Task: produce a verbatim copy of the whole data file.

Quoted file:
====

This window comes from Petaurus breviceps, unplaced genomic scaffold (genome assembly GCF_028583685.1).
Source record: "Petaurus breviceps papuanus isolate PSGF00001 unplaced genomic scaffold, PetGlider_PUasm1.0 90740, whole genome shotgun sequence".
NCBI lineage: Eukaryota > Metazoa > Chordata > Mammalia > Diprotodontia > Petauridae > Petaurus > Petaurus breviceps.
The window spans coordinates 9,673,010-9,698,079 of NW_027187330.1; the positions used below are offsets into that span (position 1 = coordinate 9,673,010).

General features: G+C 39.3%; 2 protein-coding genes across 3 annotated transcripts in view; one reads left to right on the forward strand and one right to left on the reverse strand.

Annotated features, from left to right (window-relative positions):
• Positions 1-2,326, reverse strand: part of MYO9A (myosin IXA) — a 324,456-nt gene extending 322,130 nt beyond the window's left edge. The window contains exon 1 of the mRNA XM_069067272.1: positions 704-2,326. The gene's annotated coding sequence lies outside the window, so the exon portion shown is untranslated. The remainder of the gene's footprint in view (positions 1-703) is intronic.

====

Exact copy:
This window comes from Petaurus breviceps, unplaced genomic scaffold (genome assembly GCF_028583685.1).
Source record: "Petaurus breviceps papuanus isolate PSGF00001 unplaced genomic scaffold, PetGlider_PUasm1.0 90740, whole genome shotgun sequence".
NCBI lineage: Eukaryota > Metazoa > Chordata > Mammalia > Diprotodontia > Petauridae > Petaurus > Petaurus breviceps.
The window spans coordinates 9,673,010-9,698,079 of NW_027187330.1; the positions used below are offsets into that span (position 1 = coordinate 9,673,010).

General features: G+C 39.3%; 2 protein-coding genes across 3 annotated transcripts in view; one reads left to right on the forward strand and one right to left on the reverse strand.

Annotated features, from left to right (window-relative positions):
• Positions 1-2,326, reverse strand: part of MYO9A (myosin IXA) — a 324,456-nt gene extending 322,130 nt beyond the window's left edge. The window contains exon 1 of the mRNA XM_069067272.1: positions 704-2,326. The gene's annotated coding sequence lies outside the window, so the exon portion shown is untranslated. The remainder of the gene's footprint in view (positions 1-703) is intronic.